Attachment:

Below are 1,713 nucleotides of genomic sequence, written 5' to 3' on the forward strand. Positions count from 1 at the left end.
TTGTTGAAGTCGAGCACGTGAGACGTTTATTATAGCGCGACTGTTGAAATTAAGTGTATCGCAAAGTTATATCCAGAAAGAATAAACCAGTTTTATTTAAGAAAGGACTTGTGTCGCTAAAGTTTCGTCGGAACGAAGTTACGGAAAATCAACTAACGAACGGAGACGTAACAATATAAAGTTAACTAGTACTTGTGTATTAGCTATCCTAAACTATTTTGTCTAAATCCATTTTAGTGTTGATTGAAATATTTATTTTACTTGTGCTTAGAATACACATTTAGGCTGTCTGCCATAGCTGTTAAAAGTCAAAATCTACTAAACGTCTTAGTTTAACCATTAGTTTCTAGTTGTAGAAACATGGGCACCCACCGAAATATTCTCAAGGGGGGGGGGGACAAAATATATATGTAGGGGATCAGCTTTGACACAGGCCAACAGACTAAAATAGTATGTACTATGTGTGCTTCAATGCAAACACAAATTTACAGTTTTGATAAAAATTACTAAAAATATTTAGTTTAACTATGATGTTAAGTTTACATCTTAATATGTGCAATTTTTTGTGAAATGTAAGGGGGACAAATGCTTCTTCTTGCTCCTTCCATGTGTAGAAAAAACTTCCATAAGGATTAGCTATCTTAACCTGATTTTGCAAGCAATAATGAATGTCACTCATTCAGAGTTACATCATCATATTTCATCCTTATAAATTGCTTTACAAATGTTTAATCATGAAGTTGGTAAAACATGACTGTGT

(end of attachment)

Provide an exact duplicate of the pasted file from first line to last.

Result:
Below are 1,713 nucleotides of genomic sequence, written 5' to 3' on the forward strand. Positions count from 1 at the left end.
TTGTTGAAGTCGAGCACGTGAGACGTTTATTATAGCGCGACTGTTGAAATTAAGTGTATCGCAAAGTTATATCCAGAAAGAATAAACCAGTTTTATTTAAGAAAGGACTTGTGTCGCTAAAGTTTCGTCGGAACGAAGTTACGGAAAATCAACTAACGAACGGAGACGTAACAATATAAAGTTAACTAGTACTTGTGTATTAGCTATCCTAAACTATTTTGTCTAAATCCATTTTAGTGTTGATTGAAATATTTATTTTACTTGTGCTTAGAATACACATTTAGGCTGTCTGCCATAGCTGTTAAAAGTCAAAATCTACTAAACGTCTTAGTTTAACCATTAGTTTCTAGTTGTAGAAACATGGGCACCCACCGAAATATTCTCAAGGGGGGGGGGGACAAAATATATATGTAGGGGATCAGCTTTGACACAGGCCAACAGACTAAAATAGTATGTACTATGTGTGCTTCAATGCAAACACAAATTTACAGTTTTGATAAAAATTACTAAAAATATTTAGTTTAACTATGATGTTAAGTTTACATCTTAATATGTGCAATTTTTTGTGAAATGTAAGGGGGACAAATGCTTCTTCTTGCTCCTTCCATGTGTAGAAAAAACTTCCATAAGGATTAGCTATCTTAACCTGATTTTGCAAGCAATAATGAATGTCACTCATTCAGAGTTACATCATCATATTTCATCCTTATAAATTGCTTTACAAATGTTTAATCATGAAGTTGGTAAAACATGACTGTGT